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Staff Shortages From Quarantines Close Ky. Schools

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KY LRC Committee Meetings Youtube
Jim Flynn, executive director of the Kentucky Association of School Superintendents, at the Wednesday meeting of the Kentucky Education Committee

Almost all Kentucky schools are back to in-person instruction. 

They have been granted a total of 10 NTI days (nontraditional instruction) to spread across the entire school year by the legislature. This means that they are having to carefully consider when to use them.

So far, 23 school districts have had to close because of COVID-19, according to reporting from the Courier Journal. 

In Jefferson County alone, almost 2,000 students had been quarantined within the first 9 days of school.

And while student infection and quarantine are a part of the issue, the bigger threat comes from school personnel being out.

“The number one driver of the closures we have seen of in-person learning or paused in-person learning so far has been staff shortages, and the biggest driver of that is the quarantine rules such as they are,” said Eric Kennedy, director of advocacy at Kentucky School Boards Association.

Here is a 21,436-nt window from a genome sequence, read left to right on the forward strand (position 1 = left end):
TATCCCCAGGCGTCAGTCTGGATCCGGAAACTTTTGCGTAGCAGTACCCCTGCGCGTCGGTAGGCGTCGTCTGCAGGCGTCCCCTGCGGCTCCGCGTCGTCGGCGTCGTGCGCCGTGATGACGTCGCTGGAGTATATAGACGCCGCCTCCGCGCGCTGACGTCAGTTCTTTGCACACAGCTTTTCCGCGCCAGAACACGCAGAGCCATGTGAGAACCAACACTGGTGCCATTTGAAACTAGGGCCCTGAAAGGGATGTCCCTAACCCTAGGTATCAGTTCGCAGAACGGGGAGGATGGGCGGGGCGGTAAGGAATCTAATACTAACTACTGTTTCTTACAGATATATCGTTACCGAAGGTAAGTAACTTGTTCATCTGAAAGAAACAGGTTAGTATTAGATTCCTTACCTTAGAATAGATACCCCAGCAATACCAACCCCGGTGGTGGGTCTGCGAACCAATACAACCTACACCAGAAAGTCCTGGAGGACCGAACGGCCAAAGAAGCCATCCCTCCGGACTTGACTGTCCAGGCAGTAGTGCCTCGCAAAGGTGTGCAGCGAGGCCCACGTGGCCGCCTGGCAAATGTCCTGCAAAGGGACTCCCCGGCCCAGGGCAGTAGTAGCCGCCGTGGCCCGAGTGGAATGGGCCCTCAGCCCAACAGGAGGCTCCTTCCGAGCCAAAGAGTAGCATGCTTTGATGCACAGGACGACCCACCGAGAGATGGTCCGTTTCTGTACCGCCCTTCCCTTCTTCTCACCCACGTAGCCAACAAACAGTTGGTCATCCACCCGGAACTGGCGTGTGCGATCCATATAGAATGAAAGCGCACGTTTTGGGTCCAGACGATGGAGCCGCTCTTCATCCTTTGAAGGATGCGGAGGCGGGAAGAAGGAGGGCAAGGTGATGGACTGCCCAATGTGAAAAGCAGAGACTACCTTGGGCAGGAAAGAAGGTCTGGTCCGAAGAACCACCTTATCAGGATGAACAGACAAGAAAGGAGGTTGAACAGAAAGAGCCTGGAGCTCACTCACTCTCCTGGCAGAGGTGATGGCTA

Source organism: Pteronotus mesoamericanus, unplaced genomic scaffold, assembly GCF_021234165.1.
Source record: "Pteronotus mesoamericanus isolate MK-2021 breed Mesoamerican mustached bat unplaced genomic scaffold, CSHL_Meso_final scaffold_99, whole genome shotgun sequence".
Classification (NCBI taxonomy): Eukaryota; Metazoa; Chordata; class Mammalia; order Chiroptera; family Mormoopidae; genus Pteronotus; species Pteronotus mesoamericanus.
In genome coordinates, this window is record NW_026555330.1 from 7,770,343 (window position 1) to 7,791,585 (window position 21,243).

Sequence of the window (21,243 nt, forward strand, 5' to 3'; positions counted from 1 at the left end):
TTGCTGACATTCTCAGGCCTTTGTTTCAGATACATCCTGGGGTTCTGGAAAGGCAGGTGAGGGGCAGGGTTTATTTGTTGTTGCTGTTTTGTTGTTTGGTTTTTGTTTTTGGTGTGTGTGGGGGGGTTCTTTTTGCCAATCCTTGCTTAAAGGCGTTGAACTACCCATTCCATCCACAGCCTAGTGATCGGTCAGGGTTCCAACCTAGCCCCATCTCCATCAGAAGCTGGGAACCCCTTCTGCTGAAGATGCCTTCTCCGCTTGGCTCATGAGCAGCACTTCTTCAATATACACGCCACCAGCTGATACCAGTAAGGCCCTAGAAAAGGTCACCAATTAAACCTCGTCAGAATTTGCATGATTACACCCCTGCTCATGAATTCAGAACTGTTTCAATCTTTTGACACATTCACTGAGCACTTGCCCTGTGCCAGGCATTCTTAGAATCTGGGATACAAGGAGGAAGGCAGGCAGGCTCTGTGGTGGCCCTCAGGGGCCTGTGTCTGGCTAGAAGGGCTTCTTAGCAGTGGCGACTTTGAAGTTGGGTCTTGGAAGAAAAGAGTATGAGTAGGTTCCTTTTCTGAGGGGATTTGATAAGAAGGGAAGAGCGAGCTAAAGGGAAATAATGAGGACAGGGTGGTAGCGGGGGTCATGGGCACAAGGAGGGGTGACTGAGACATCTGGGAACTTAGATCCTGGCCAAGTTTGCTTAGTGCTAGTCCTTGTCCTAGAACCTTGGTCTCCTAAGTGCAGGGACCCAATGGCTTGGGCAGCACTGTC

The issue affects teachers, substitutes, bus drivers, food and custodial staff. 

While numbers vary based on the district, there have to be a certain number of adults in a building for a school to function. 

The solution to the issue may seem simple. Hire more people to work in school; however, the process of getting cleared to work with children is complicated.

Teachers need special certifications and need to meet certain education requirements. Bus drivers must have a commercial driver’s license, which includes a state test at a time when DMV appointments are difficult to get. And all school staff need to be thoroughly background checked and fingerprinted. 

The places offering those services are limited in general. It's been made worse by the pandemic.

Even those who have been cleared to work in schools in the past face challenges.

“You know right now, there are some constraints around retired teachers, like how much they can get paid, how much time they can work,” said Jim Flynn, executive director of the Kentucky Association of School Superintendents. 

Loosening some of these restraints would go a long way in lessening the strain currently placed on staff, Flynn said.

Breya Jones is the Arts & Culture Reporter for LPM. Email Breya at bjones@lpm.org.